Tags: white | house | fbi | wiretap

White House Considers FBI Plan for Internet Wiretaps

Image: White House Considers FBI Plan for Internet Wiretaps

Wednesday, 08 May 2013 09:16 AM

By Melanie Batley

The White House may be close to signing off on a plan that would greatly expand the FBI's ability to carry out wiretaps over the Internet, which is increasingly replacing the telephone as the main line of communication for people, including suspected criminals and terrorists.

The plan would revise the 1994 wiretapping law that required phone and mobile network carriers to build interception capabilities into their systems to take into account the new communication technologies that have evolved over the past 20 years, The New York Times reported Wednesday.

The new plan presented to the White House by the FBI would put in place a similar mandate on Internet service providers, social networks, and other chat and messaging platforms that would allow law enforcement officials to capture and follow communication trails more easily with a court-approved order.

Companies who don't or can't comply with wiretap orders within a specific deadline would face a fine starting at $25,000 a day.

The FBI has argued the move is necessary to preserve its longstanding ability to investigate suspected criminals in an age where communications is increasingly online and reliance on phone surveillance could lead to trails "going dark."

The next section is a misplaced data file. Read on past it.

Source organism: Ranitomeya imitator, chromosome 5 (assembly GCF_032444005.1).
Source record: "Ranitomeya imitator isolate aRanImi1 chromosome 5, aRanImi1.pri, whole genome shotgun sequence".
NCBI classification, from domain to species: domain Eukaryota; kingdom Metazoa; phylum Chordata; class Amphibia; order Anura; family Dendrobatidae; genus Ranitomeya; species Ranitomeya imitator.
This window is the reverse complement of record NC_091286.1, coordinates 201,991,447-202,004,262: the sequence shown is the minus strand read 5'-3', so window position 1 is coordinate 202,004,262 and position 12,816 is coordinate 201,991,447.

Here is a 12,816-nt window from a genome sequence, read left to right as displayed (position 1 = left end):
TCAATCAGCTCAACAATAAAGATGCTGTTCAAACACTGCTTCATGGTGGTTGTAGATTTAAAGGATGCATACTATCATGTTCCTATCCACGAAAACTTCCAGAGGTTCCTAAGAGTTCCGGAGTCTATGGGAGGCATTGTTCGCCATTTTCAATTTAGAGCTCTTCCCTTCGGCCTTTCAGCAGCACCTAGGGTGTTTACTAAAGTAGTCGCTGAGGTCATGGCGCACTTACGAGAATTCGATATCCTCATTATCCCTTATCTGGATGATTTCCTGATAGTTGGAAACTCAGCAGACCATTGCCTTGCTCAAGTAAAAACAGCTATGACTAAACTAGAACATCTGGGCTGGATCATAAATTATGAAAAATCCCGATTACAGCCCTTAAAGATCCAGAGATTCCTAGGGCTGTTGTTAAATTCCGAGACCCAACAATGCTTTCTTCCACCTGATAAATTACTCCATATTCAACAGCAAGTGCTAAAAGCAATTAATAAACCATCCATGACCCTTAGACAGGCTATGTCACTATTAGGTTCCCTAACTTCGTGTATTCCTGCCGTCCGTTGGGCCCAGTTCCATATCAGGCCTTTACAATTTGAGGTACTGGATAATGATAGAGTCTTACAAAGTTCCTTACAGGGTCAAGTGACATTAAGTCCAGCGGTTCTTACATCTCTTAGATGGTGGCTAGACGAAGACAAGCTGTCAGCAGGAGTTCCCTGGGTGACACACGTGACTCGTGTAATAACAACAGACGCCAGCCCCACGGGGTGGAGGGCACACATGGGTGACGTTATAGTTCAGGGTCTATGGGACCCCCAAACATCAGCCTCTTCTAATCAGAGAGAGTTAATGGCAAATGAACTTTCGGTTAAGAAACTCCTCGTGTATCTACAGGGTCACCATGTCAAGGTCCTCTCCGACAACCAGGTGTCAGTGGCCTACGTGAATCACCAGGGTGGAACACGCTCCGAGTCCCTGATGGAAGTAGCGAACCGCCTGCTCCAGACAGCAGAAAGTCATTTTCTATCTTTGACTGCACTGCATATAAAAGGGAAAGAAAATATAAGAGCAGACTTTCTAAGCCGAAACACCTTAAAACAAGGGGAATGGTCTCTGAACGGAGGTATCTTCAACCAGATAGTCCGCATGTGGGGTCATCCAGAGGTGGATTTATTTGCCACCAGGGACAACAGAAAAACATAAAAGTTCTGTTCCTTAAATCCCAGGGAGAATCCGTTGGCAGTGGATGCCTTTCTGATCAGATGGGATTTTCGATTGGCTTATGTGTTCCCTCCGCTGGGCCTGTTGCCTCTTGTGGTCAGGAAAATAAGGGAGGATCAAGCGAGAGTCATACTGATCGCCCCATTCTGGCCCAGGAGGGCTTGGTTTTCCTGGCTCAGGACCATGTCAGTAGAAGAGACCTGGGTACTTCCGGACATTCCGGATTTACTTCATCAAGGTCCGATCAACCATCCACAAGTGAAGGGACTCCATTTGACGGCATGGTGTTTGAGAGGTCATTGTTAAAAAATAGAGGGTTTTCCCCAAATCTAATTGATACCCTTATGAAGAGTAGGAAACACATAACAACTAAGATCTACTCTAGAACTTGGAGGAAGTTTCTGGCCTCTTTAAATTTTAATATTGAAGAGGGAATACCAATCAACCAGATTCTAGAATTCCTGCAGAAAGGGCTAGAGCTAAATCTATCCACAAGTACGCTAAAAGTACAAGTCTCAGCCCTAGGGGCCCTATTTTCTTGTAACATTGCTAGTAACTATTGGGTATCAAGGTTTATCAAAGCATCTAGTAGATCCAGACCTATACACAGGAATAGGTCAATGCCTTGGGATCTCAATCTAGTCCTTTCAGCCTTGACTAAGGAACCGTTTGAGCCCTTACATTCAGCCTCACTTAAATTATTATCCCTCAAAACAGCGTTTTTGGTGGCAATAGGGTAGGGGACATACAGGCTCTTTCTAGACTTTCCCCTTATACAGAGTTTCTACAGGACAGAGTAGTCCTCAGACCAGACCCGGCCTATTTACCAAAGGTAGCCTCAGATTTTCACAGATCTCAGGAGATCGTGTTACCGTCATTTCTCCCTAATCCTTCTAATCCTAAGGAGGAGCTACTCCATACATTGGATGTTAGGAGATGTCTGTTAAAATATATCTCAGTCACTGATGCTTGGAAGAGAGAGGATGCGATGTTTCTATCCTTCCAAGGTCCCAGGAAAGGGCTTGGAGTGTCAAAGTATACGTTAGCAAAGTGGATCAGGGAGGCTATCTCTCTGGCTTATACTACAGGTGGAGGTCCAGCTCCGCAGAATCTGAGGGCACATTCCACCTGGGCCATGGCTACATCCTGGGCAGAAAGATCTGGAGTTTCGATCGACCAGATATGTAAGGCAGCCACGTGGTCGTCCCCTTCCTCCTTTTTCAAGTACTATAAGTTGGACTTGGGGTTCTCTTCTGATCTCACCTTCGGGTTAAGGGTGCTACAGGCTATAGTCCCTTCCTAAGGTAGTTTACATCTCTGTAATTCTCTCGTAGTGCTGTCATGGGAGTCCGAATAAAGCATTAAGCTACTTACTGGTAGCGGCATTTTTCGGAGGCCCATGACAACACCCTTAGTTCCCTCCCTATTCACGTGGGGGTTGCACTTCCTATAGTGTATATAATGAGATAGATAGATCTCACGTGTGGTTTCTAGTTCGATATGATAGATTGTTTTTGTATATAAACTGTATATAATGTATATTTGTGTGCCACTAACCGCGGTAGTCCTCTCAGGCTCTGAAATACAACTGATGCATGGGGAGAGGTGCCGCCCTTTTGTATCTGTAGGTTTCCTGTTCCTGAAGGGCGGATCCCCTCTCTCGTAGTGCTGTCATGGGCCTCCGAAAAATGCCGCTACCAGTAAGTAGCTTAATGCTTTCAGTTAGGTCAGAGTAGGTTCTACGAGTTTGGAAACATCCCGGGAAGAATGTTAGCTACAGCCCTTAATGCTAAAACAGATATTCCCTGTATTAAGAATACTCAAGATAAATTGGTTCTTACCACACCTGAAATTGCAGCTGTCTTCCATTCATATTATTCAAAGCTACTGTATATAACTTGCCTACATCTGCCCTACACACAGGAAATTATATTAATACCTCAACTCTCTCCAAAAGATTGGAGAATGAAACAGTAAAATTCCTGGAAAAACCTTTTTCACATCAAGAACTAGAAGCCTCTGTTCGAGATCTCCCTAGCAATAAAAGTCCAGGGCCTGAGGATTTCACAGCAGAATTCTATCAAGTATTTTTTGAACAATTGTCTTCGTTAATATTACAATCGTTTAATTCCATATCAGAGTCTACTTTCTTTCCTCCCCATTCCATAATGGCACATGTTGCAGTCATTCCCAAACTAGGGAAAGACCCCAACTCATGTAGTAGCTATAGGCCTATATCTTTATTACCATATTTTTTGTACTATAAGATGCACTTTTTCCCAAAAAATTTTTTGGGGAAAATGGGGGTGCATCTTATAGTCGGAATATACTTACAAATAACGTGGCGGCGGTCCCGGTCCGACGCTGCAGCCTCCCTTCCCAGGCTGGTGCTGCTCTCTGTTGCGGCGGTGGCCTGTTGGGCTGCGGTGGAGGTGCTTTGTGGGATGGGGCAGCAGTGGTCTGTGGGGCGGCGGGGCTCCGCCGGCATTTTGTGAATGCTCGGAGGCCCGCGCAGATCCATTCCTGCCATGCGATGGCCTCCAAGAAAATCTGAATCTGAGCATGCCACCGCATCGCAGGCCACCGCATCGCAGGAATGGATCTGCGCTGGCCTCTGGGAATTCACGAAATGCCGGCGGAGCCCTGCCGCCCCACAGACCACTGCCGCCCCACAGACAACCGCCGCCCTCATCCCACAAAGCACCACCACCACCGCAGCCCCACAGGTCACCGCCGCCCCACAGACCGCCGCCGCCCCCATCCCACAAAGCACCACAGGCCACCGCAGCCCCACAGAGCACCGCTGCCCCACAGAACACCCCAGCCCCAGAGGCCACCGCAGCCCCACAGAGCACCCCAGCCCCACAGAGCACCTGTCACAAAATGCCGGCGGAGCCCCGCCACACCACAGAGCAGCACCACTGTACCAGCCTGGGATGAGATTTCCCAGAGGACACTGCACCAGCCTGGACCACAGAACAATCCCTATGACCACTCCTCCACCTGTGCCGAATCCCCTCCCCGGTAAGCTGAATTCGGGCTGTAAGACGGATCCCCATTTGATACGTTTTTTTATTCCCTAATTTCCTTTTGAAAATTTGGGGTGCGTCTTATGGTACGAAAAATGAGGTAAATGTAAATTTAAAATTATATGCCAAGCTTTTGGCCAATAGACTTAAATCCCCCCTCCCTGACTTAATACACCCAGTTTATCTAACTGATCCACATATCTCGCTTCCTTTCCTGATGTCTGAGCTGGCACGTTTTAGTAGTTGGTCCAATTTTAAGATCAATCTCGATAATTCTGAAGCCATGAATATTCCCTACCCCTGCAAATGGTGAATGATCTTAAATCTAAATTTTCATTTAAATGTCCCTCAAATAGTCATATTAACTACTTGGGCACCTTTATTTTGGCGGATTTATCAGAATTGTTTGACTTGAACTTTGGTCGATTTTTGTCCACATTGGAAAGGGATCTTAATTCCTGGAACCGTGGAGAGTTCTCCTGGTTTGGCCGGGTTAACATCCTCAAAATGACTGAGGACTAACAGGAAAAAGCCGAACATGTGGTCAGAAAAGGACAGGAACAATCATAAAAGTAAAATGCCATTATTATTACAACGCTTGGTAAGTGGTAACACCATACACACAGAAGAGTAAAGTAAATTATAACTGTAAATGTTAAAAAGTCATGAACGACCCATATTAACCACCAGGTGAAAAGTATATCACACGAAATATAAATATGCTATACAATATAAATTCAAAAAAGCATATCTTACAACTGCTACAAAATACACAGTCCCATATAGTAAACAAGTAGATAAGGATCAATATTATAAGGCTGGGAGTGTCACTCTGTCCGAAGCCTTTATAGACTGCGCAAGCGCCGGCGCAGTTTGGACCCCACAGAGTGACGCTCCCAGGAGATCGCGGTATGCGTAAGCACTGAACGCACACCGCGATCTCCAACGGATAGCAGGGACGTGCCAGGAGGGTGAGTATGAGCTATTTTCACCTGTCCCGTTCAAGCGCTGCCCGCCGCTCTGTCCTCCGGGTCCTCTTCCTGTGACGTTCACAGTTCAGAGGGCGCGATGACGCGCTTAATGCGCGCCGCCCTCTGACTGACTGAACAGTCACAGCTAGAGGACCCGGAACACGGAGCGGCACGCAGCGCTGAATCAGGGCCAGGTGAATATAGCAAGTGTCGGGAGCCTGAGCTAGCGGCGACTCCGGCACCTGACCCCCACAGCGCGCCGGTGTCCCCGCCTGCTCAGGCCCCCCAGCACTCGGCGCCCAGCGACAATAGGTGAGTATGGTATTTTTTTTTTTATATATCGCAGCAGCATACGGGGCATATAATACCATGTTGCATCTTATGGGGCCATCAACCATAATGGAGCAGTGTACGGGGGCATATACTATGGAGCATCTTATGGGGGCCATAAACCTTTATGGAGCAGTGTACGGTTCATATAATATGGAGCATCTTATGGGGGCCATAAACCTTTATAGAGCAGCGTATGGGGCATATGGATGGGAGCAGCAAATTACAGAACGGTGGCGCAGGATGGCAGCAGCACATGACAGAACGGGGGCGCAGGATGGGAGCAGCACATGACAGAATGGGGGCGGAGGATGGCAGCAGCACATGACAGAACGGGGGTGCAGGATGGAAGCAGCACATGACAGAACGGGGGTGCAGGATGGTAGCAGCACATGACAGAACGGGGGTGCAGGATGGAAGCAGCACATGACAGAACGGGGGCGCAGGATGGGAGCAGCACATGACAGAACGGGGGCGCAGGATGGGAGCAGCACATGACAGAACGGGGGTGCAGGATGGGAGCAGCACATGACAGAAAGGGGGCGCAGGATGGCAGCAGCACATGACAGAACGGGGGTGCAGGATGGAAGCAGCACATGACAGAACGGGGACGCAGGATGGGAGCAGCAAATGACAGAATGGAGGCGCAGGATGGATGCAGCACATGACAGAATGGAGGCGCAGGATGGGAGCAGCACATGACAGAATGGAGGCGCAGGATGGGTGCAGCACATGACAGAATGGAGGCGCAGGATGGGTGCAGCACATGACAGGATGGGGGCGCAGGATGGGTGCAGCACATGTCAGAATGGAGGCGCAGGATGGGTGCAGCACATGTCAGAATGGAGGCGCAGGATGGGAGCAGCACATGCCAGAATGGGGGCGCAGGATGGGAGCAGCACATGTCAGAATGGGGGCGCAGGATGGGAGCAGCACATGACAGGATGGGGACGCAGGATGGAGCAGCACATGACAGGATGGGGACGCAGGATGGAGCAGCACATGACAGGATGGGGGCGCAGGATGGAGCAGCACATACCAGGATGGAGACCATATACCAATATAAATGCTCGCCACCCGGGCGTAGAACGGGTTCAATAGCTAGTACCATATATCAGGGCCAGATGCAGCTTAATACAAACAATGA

"This doesn't create any new legal surveillance authority," Andrew Weissmann, general counsel of the FBI, told the Times. "This always requires a court order. None of the 'going dark' solutions would do anything except update the law, given means of modern communications."

But lawyers for Internet companies and advocates for online privacy say the measure could increase the frequency and consequences of hacking while discouraging new Internet technology start-ups.

"I think the FBI's proposal would render Internet communications less secure and more vulnerable to hackers and identity thieves," Gregory Nojeim of the Center for Democracy and Technology, told the Times.

"It would also mean that innovators who want to avoid new and expensive mandates will take their innovations abroad and develop them there, where there aren't the same mandates."

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